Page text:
Scotland’s homicide rate has fallen to its lowest level in 31 years, with knife murders alone dropping 39 per cent in the past 12 months, according to official statistics published today.
Figures from Scotland’s Chief Statistician show Scottish police recorded 78 homicide cases involving 79 victims during 2009-10 – a drop of 20 per cent since last year, and the lowest number since 1979.
The figures show knife killings fell from 57 to 35 during the past year, but blades are still involved in almost half of all homicides in Scotland.
In addition, nearly 50 per cent of all those accused of homicide are under the influence of drink or drugs at the time of the incident, highlighting once again the link between alcohol and violent crime.
Justice Secretary Kenny MacAskill said:
“We already know that Scotland is getting safer, with recorded crime at a 32 year low and an additional 1,000 police officers on our streets since 2007. These figures reflect that trend, but the fact Scotland’s homicide rate is at its lowest for more than a generation does not give us any room for complacency.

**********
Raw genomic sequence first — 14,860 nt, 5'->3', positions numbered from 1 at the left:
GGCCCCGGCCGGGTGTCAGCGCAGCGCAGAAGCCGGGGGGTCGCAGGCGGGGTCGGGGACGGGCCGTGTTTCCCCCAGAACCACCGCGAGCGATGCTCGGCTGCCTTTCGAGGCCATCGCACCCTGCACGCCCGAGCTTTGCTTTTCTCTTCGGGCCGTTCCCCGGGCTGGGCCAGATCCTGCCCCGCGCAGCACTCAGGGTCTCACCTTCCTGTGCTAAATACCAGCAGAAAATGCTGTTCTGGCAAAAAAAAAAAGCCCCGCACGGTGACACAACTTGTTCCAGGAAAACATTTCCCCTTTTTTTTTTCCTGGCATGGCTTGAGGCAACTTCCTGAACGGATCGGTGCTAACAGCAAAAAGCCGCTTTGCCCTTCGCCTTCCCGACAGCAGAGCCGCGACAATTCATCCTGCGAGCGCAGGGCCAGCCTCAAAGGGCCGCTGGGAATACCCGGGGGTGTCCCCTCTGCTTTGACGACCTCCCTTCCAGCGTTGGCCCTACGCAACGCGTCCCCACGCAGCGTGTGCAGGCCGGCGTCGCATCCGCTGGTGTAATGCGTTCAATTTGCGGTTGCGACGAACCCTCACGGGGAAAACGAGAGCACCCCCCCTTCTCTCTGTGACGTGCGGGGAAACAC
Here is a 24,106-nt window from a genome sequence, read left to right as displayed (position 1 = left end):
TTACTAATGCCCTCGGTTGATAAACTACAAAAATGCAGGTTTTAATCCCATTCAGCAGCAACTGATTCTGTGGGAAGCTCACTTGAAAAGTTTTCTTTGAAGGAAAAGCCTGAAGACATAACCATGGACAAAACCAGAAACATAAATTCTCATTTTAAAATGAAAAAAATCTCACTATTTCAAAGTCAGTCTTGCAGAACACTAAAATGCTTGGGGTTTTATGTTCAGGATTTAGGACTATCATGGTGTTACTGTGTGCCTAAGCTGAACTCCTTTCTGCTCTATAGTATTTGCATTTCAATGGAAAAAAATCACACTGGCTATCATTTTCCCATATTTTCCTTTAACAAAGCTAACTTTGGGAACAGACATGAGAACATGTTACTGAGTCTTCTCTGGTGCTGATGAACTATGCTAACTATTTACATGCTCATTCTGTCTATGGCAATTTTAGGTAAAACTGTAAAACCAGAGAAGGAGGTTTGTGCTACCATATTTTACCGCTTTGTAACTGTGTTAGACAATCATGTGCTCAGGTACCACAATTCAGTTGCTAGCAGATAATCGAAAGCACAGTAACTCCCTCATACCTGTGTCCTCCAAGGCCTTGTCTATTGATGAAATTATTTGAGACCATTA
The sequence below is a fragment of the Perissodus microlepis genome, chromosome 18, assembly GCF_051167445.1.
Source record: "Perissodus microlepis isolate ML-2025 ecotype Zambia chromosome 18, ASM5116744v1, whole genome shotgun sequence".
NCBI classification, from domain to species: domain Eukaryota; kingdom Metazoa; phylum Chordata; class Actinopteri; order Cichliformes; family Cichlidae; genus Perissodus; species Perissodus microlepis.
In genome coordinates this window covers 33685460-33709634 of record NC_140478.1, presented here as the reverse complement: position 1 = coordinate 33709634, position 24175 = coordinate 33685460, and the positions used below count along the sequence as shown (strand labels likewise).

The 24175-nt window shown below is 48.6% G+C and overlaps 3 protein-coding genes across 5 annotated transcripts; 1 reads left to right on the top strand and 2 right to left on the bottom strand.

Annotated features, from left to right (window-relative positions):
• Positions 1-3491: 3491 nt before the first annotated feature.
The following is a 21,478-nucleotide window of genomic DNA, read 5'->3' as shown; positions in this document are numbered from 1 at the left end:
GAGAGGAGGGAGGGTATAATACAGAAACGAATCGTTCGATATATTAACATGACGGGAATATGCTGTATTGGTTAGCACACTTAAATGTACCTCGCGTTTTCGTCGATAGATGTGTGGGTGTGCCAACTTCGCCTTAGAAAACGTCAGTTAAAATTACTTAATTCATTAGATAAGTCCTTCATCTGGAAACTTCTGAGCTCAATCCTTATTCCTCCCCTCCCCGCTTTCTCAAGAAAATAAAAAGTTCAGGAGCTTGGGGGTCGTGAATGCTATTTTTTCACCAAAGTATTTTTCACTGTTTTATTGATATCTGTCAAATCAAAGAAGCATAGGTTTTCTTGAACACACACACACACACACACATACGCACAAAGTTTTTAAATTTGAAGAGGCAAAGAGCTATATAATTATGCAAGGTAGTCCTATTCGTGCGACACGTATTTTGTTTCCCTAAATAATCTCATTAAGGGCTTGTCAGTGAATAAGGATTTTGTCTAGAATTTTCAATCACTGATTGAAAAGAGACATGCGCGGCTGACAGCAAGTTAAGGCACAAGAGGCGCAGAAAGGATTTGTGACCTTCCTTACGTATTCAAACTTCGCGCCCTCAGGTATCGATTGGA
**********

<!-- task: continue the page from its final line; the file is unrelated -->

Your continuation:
“While this significant drop means fewer families are having to come to terms with the consequences of such a terrible crime, we still have to work hard to reduce further the number of killings by tackling the booze and blades culture that still blights parts of Scotland.
“The significant drop we have seen in the number of homicides that involve a knife is very welcome, but our strenuous efforts to rid Scotland of knife crime will continue, be it through the courts as we crack down hard on those that carry weapons, or by education as we work with youngsters through campaigns such as No Knives, Better Lives.
“These figures also demonstrate the terrible cost of Scotland’s damaging relationship with alcohol, with nearly half of all those accused of homicide found to be under the influence of drink or drugs at the time of the incident.
“The links between alcohol and violent crime are already well known, and that is why we have already taken tough action, through the Alcohol Bill, to address Scotland’s drinking culture by ending irresponsible drinks promotions and tightening up the rules surrounding the sale of alcohol in off-licenses.
“These measures, coupled with our ongoing efforts to educate people about the dangers of drink will press the message that the costs of alcohol to Scotland’s communities remain unacceptable, and alcohol related violence will not be tolerated by this government.”